Doctor Who Reactions: "The Doctor, the Widow and the Wardrobe" (SPOILERS)

1)"I got dressed in a hurry."

 

2)"Usually called 'the Doctor' or 'the Caretaker' or "Get off this planet', though strictly speaking that probably isn't a name."

 

3)"This Christmas is going to be the best Christmas ever."

 

4)"Fairyland looks completely different."

 

5)"There's no crying in military engagements."

 

6)"We're from Androzani Major."  Ah, a call-back to "The Caves of Androzani".

 

7)"Something like this was bound to happen."

 

8)"it's Christmas, you moron."  That should be on a Christmas card.

 

Overall:

An acceptable bit of holiday fluff, the latest in a long line of Moffat scripts that are amusing enough to watch so long as you don't think about them too much.  I think a thing they need to do for future Christmas specials is to not try so much to tie them into existing stories, as that tends to make the storyline seem a bit "forced".

 

On a vaguely-related note, has anyone actually read any of the Narnia books? Are they worth taking a look at?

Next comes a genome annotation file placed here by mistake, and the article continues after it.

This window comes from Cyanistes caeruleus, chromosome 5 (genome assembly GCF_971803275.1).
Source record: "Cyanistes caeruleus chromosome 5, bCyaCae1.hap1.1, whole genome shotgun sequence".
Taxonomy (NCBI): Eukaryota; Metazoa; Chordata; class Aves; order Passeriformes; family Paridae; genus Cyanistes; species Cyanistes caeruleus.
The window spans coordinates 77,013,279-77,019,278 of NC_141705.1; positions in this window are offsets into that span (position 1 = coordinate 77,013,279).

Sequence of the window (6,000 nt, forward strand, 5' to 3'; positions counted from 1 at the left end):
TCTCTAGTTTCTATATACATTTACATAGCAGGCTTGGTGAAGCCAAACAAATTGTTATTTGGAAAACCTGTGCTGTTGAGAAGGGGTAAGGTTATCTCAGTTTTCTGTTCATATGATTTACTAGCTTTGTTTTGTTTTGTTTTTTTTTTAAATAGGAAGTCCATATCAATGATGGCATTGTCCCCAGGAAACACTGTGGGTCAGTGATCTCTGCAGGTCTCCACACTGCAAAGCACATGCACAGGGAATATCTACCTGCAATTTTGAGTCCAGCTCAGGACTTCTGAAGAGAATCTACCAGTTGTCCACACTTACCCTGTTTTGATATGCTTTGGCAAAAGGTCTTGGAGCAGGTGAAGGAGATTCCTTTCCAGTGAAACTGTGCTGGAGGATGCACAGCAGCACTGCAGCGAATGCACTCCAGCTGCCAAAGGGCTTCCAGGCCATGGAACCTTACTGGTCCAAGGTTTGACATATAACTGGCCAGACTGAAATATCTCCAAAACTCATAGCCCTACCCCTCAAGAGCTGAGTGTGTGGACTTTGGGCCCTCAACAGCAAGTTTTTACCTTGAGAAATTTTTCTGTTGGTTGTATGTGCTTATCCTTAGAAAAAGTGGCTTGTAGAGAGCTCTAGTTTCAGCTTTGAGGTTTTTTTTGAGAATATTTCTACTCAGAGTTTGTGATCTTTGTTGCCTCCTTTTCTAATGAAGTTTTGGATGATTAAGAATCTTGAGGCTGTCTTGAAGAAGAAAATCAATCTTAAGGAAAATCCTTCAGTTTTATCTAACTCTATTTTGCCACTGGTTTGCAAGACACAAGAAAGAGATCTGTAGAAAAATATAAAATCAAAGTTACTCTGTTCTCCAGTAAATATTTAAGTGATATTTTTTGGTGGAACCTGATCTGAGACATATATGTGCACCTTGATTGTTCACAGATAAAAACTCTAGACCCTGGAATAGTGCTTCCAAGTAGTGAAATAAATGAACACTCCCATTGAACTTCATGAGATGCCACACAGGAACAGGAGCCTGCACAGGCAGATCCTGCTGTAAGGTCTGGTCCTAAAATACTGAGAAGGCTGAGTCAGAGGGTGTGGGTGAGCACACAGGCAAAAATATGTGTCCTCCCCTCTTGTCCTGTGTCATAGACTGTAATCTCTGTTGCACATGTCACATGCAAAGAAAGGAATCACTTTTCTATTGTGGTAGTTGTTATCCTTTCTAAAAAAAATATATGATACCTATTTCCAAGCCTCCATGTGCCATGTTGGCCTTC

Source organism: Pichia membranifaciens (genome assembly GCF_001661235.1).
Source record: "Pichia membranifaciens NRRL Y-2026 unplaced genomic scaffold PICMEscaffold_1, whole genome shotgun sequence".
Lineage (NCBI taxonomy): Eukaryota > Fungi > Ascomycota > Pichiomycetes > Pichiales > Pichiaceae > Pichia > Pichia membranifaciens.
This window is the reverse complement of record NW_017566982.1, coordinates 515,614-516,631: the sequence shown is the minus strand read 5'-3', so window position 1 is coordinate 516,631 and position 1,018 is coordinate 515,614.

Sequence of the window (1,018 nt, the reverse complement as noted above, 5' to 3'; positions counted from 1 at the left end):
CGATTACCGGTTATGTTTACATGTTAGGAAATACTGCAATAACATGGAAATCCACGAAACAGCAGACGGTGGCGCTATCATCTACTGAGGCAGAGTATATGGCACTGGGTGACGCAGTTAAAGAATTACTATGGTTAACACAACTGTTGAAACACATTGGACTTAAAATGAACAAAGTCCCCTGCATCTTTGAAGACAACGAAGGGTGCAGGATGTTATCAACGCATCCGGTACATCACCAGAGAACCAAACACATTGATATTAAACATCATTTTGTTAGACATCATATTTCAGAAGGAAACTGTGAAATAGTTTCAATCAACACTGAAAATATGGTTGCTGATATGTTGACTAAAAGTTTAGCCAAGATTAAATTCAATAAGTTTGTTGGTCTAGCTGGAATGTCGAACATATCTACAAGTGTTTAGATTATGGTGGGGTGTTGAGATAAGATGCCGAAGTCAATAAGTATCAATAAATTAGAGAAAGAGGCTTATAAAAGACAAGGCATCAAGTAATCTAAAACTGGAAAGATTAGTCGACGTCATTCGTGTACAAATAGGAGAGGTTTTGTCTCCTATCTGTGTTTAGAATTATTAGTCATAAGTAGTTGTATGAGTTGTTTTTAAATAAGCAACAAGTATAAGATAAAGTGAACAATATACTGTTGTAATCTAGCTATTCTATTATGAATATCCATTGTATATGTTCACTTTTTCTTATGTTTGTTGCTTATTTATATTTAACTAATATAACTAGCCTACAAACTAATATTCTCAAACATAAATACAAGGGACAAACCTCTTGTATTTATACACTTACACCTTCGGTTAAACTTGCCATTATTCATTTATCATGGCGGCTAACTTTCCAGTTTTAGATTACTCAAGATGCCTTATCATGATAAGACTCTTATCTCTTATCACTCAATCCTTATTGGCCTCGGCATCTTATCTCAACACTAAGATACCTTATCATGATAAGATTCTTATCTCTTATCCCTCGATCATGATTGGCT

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Whoa!  That's a lot of schmaltz!  Not good for my blood sugar levels.

 

"Mummy?  Is Daddy dead?"  lol.

 

It was hard to take the daddy seriously as that actor does comedy sketches about WWII RAF pilots who have the same attitudes and street talk as present day UK yoof.

 

Quite funny actually.

 

Of course, casting him as the RAF pilot was the in-joke in the episode.  And the guy out of Black Books and the woman who became famous saying 'Does my bum look big in this?' served only as a further distraction.  Gimmicky casting gets annoying.

 

And again with the WWII background?  There is more to British history than 'their finest hour.'  Maybe one of these days, the Doctor will pop up during a 'not so finest hour' such as the Mau Mau uprising in Kenya in the 1950s?